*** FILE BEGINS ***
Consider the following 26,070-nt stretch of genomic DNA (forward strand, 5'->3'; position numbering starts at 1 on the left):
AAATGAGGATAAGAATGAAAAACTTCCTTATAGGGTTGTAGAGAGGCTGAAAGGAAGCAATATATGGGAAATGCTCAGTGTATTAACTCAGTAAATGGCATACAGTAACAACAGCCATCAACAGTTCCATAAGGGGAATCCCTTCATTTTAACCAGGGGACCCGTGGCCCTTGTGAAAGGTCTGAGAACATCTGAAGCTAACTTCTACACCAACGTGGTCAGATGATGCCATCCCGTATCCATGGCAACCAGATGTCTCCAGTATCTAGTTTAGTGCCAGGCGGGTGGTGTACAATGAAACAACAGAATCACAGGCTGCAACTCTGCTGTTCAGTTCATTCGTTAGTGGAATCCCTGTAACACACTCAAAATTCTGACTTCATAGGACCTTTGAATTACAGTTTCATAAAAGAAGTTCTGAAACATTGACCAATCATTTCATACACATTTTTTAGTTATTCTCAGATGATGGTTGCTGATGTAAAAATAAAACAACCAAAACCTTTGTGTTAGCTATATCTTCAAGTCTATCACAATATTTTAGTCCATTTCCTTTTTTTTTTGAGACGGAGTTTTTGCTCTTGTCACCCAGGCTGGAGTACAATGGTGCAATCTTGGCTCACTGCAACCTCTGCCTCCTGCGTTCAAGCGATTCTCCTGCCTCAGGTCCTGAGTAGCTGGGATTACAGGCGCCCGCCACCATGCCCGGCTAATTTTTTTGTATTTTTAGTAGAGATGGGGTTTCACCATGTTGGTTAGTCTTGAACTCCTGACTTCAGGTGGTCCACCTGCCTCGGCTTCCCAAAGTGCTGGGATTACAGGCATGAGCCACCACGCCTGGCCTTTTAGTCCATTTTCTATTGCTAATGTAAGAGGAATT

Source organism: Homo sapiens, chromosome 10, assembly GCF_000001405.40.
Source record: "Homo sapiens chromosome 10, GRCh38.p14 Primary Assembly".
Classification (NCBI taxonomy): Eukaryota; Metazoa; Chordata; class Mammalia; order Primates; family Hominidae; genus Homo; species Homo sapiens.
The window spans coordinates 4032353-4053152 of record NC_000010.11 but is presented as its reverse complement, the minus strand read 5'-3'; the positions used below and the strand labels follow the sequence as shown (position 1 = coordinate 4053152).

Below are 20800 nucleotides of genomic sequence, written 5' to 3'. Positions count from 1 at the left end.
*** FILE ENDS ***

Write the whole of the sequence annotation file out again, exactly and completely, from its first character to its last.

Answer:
Consider the following 26,070-nt stretch of genomic DNA (forward strand, 5'->3'; position numbering starts at 1 on the left):
AAATGAGGATAAGAATGAAAAACTTCCTTATAGGGTTGTAGAGAGGCTGAAAGGAAGCAATATATGGGAAATGCTCAGTGTATTAACTCAGTAAATGGCATACAGTAACAACAGCCATCAACAGTTCCATAAGGGGAATCCCTTCATTTTAACCAGGGGACCCGTGGCCCTTGTGAAAGGTCTGAGAACATCTGAAGCTAACTTCTACACCAACGTGGTCAGATGATGCCATCCCGTATCCATGGCAACCAGATGTCTCCAGTATCTAGTTTAGTGCCAGGCGGGTGGTGTACAATGAAACAACAGAATCACAGGCTGCAACTCTGCTGTTCAGTTCATTCGTTAGTGGAATCCCTGTAACACACTCAAAATTCTGACTTCATAGGACCTTTGAATTACAGTTTCATAAAAGAAGTTCTGAAACATTGACCAATCATTTCATACACATTTTTTAGTTATTCTCAGATGATGGTTGCTGATGTAAAAATAAAACAACCAAAACCTTTGTGTTAGCTATATCTTCAAGTCTATCACAATATTTTAGTCCATTTCCTTTTTTTTTTGAGACGGAGTTTTTGCTCTTGTCACCCAGGCTGGAGTACAATGGTGCAATCTTGGCTCACTGCAACCTCTGCCTCCTGCGTTCAAGCGATTCTCCTGCCTCAGGTCCTGAGTAGCTGGGATTACAGGCGCCCGCCACCATGCCCGGCTAATTTTTTTGTATTTTTAGTAGAGATGGGGTTTCACCATGTTGGTTAGTCTTGAACTCCTGACTTCAGGTGGTCCACCTGCCTCGGCTTCCCAAAGTGCTGGGATTACAGGCATGAGCCACCACGCCTGGCCTTTTAGTCCATTTTCTATTGCTAATGTAAGAGGAATT

Source organism: Homo sapiens, chromosome 10, assembly GCF_000001405.40.
Source record: "Homo sapiens chromosome 10, GRCh38.p14 Primary Assembly".
Classification (NCBI taxonomy): Eukaryota; Metazoa; Chordata; class Mammalia; order Primates; family Hominidae; genus Homo; species Homo sapiens.
The window spans coordinates 4032353-4053152 of record NC_000010.11 but is presented as its reverse complement, the minus strand read 5'-3'; the positions used below and the strand labels follow the sequence as shown (position 1 = coordinate 4053152).

Below are 20800 nucleotides of genomic sequence, written 5' to 3'. Positions count from 1 at the left end.